"Once I asked an African leader what the most complex human relationship in the world was, and without a second thought he said: 'That between a mother-in-law and a daughter-in-law'," Pang said.
That answer is echoed in traditional Chinese culture and countless TV shows.
StarTimes' Sino Drama channel is a big hit in Africa. It broadcasts popular Chinese TV dramas, such as Doudou and Her Mother-in-Law and The Journey of the Flower, dubbed into different languages.
In 2011, the company established a translation and dubbing center. With output capacity of 10,000 hours, the center dubs programs into eight languages: Chinese, English, French, Portuguese, Swahili, Hausa, Yoruba and Luganda.
To attract more talent, StarTimes also holds TV drama dubbing competitions, and the winners are offered jobs at the company's Beijing headquarters.
"One principle we always stick to is that we will never lower our standards in the African market. Providing a less qualified service would not only be disrespectful to the audience, but also disrespectful to the arts," Pang said.
On its 43 original channels, home-produced dramas, kung fu shows and dubbing competitions are all popular with African audiences.
"Compared with many other foreigners, African students are more gifted in learning Chinese, either in terms of pronunciation or comprehension of the language," Tchiegue said.
That's part of the reason African voice actors and actresses have few cultural barriers in dubbing Chinese TV series, especially family dramas.
The connection between Chinese people and Africans constantly inspires StarTimes to move forward.
To make more Chinese TV shows accessible to African audiences in rural and suburban areas, StarTimes sent out TV caravans to provide broadcast services.
Wherever the caravans went, children chased after them and danced to the music they played, while villagers would sit on chairs they brought with them, happily waiting for the show to begin.
China has been adhering to the principles of sincerity, real results, affinity and good faith in its African policy. In Pang's view, the benefits African people can gain from such cooperation are fundamental to the principles.
StarTimes is expanding and accelerating its localization year by year.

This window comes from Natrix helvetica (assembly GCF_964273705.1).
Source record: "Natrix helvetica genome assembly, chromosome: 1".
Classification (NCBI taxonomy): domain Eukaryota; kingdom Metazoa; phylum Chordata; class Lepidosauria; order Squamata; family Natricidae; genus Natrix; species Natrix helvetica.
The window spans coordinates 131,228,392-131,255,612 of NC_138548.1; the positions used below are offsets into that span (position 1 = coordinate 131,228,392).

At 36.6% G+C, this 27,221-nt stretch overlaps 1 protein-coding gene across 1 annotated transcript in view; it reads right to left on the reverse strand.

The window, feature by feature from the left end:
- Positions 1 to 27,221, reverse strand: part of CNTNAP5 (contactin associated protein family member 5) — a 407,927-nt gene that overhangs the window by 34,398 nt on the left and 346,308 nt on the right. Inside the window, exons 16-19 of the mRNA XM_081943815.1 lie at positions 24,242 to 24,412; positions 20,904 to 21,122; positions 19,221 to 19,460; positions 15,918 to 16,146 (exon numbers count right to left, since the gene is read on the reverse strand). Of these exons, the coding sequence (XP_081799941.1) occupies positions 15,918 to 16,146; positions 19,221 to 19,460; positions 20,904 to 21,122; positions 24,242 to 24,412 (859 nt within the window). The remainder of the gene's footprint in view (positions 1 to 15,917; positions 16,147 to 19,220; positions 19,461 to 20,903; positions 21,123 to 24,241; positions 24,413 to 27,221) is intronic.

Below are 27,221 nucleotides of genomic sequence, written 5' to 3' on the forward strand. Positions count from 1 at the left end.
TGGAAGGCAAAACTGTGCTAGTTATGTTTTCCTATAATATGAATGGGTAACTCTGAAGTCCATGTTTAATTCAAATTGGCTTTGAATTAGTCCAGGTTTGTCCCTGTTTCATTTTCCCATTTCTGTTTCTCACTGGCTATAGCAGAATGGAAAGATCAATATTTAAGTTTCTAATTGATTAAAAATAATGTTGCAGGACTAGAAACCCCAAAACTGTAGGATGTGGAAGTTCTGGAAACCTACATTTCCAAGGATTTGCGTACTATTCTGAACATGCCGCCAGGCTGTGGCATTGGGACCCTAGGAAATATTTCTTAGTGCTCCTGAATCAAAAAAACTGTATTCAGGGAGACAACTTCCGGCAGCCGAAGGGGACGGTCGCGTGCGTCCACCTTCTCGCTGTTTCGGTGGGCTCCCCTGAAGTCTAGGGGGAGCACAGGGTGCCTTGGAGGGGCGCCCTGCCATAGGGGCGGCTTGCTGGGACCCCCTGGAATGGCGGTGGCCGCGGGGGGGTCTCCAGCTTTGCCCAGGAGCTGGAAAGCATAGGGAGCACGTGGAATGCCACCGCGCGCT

Currently, it employs more than 4,000 people in Africa, with locals accounting for more than 95 percent.
Meanwhile, there are more than 7,000 StarTimes agents across Africa, and they have generated around 50,000 jobs. "Any company that really wants to take root in Africa should make an effort to boost social and human development in Africa. Creating more jobs is part of its social responsibility," Pang said.
StarTimes' engineers install a satellite dish in Marracuene, Mozambique. (PHOTO PROVIDED TO CHINA DAILY)
China-Africa relations have reached a stage of growth unmatched in history. While an increasing number of Chinese are visiting Africa, many more Africans are choosing China as a destination to work and live.
Gabon national Bolabola Joelle Zita has worked as a fashion host and voice actress at StarTimes's headquarters for 17 months.
Zita earned a bachelor's at Beijing Language and Culture University and a master's at the University of Science and Technology Beijing.
Back in her home country, Zita was a government employee who dreamed of working in the fashion industry.
However, until she joined StarTimes she never imagined that her dream would ever be realized.
"I appreciate the opportunity and environment that StarTimes has offered to help me grow as a TV host. It is a company that is willing to teach and listen to you," she said.
Now Zita's makeup show S-Belle is broadcast to African audiences via StarTimes channels, and it can even be seen in small, remote villages.
"Although I have to get up at 5 o'clock every morning and work all day, I never get bored or tired, because I am doing something I love. TV shows give me a better understanding of the different cultures in Africa and the world," Zita said. "It is amazing, isn't it - I'm getting to know more about Africa while in China." Brice Icigumije, from Burundi, has lived in Beijing for a year. He works on a TV show called 100 Cine which focuses on movies.
"I try to give African audiences a glimpse of the latest movies from across the world and encourage them to go to the cinema," Icigumije said, with a smile. "This is a job I feel passionate about."
During the 2018 Beijing Summit of the Forum on China-Africa Cooperation, which concluded on Tuesday, Tchiegue spent time helping African embassies in China with receptions and arrangements for meetings.
"Many of my friends didn't understand why I went to China rather than European or American countries, but now they are all happy for me because I have finally found something I enjoy doing which is not about money," he said.
"Through the TV shows we make together, I hope the Chinese can get closer to the real Africa and Africans to the real China."
Tchiegue is also an enthusiastic cultural ambassador. He makes tours and delivers speeches across the world to help people learn Chinese and get closer to Chinese culture. When we met him, he was looking forward to taking part in the people-to-people and cultural exchange events at the summit.
"I will definitely participate in the events," he said. "It is a kind of priceless happiness."